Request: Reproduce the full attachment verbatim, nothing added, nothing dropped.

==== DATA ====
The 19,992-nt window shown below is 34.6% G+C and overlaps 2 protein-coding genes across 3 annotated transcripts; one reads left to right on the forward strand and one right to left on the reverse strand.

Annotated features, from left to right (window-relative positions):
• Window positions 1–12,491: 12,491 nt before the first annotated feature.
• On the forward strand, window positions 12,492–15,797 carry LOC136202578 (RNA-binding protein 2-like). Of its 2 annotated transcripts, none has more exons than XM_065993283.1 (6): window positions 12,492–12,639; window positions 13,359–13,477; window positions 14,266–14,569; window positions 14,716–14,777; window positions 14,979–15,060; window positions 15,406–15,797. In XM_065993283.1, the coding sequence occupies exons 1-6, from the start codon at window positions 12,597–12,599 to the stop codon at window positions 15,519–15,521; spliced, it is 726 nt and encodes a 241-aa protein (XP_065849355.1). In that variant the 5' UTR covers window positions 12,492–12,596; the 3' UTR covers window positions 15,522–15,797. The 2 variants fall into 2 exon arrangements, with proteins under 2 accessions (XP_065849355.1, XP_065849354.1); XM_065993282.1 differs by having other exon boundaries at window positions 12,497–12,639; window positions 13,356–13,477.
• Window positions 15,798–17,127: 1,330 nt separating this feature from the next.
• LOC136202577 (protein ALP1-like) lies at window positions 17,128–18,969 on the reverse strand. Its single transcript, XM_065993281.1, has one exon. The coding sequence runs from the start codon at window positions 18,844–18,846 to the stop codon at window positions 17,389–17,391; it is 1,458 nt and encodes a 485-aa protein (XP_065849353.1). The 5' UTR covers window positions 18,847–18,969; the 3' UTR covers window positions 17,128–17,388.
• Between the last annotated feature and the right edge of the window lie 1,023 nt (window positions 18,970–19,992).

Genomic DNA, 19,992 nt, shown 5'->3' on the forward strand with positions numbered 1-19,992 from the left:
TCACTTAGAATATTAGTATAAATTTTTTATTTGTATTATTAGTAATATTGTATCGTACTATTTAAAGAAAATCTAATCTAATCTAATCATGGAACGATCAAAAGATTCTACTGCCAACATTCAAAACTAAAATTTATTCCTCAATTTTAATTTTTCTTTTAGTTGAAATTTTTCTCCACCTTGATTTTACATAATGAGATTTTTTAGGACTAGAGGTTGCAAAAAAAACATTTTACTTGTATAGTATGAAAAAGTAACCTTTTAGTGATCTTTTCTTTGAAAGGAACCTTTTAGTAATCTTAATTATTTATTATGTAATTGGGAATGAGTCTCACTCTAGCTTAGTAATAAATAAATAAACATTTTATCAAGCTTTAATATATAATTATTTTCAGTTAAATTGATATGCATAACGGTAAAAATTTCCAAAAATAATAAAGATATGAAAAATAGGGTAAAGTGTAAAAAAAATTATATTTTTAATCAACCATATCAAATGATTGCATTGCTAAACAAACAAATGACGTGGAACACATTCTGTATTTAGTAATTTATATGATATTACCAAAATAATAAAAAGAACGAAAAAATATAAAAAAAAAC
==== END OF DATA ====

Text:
The 19,992-nt window shown below is 34.6% G+C and overlaps 2 protein-coding genes across 3 annotated transcripts; one reads left to right on the forward strand and one right to left on the reverse strand.

Annotated features, from left to right (window-relative positions):
• Window positions 1–12,491: 12,491 nt before the first annotated feature.
• On the forward strand, window positions 12,492–15,797 carry LOC136202578 (RNA-binding protein 2-like). Of its 2 annotated transcripts, none has more exons than XM_065993283.1 (6): window positions 12,492–12,639; window positions 13,359–13,477; window positions 14,266–14,569; window positions 14,716–14,777; window positions 14,979–15,060; window positions 15,406–15,797. In XM_065993283.1, the coding sequence occupies exons 1-6, from the start codon at window positions 12,597–12,599 to the stop codon at window positions 15,519–15,521; spliced, it is 726 nt and encodes a 241-aa protein (XP_065849355.1). In that variant the 5' UTR covers window positions 12,492–12,596; the 3' UTR covers window positions 15,522–15,797. The 2 variants fall into 2 exon arrangements, with proteins under 2 accessions (XP_065849355.1, XP_065849354.1); XM_065993282.1 differs by having other exon boundaries at window positions 12,497–12,639; window positions 13,356–13,477.
• Window positions 15,798–17,127: 1,330 nt separating this feature from the next.
• LOC136202577 (protein ALP1-like) lies at window positions 17,128–18,969 on the reverse strand. Its single transcript, XM_065993281.1, has one exon. The coding sequence runs from the start codon at window positions 18,844–18,846 to the stop codon at window positions 17,389–17,391; it is 1,458 nt and encodes a 485-aa protein (XP_065849353.1). The 5' UTR covers window positions 18,847–18,969; the 3' UTR covers window positions 17,128–17,388.
• Between the last annotated feature and the right edge of the window lie 1,023 nt (window positions 18,970–19,992).

Genomic DNA, 19,992 nt, shown 5'->3' on the forward strand with positions numbered 1-19,992 from the left:
TCACTTAGAATATTAGTATAAATTTTTTATTTGTATTATTAGTAATATTGTATCGTACTATTTAAAGAAAATCTAATCTAATCTAATCATGGAACGATCAAAAGATTCTACTGCCAACATTCAAAACTAAAATTTATTCCTCAATTTTAATTTTTCTTTTAGTTGAAATTTTTCTCCACCTTGATTTTACATAATGAGATTTTTTAGGACTAGAGGTTGCAAAAAAAACATTTTACTTGTATAGTATGAAAAAGTAACCTTTTAGTGATCTTTTCTTTGAAAGGAACCTTTTAGTAATCTTAATTATTTATTATGTAATTGGGAATGAGTCTCACTCTAGCTTAGTAATAAATAAATAAACATTTTATCAAGCTTTAATATATAATTATTTTCAGTTAAATTGATATGCATAACGGTAAAAATTTCCAAAAATAATAAAGATATGAAAAATAGGGTAAAGTGTAAAAAAAATTATATTTTTAATCAACCATATCAAATGATTGCATTGCTAAACAAACAAATGACGTGGAACACATTCTGTATTTAGTAATTTATATGATATTACCAAAATAATAAAAAGAACGAAAAAATATAAAAAAAAAC